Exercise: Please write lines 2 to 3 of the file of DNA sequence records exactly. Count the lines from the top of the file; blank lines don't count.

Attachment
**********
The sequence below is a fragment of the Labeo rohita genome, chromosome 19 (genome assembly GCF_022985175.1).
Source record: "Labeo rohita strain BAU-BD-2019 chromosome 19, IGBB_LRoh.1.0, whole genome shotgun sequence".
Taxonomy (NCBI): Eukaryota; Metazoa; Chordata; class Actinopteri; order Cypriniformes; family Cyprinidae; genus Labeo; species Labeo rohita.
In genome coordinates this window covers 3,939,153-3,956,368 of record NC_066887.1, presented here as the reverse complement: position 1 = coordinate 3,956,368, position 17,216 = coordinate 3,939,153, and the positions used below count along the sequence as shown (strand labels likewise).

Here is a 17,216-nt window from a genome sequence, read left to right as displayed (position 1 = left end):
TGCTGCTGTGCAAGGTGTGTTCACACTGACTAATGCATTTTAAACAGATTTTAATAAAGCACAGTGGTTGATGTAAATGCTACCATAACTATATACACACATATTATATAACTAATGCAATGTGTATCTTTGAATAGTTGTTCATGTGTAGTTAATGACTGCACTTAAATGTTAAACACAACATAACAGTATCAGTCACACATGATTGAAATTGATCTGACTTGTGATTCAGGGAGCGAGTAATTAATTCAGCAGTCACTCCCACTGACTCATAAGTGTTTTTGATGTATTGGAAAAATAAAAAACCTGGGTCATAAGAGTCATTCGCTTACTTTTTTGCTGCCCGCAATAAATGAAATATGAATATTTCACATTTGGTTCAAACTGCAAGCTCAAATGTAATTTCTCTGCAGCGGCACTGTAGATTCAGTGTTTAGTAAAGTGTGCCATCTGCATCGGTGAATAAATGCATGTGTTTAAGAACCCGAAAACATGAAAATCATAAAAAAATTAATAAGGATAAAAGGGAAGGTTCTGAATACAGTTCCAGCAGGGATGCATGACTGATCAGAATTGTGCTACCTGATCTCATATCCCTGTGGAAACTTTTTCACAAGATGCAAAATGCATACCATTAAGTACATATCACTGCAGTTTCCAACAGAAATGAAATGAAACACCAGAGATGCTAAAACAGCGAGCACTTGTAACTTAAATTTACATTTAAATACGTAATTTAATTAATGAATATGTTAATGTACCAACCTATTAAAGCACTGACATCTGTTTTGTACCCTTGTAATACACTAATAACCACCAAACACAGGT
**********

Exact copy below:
Source record: "Labeo rohita strain BAU-BD-2019 chromosome 19, IGBB_LRoh.1.0, whole genome shotgun sequence".
Taxonomy (NCBI): Eukaryota; Metazoa; Chordata; class Actinopteri; order Cypriniformes; family Cyprinidae; genus Labeo; species Labeo rohita.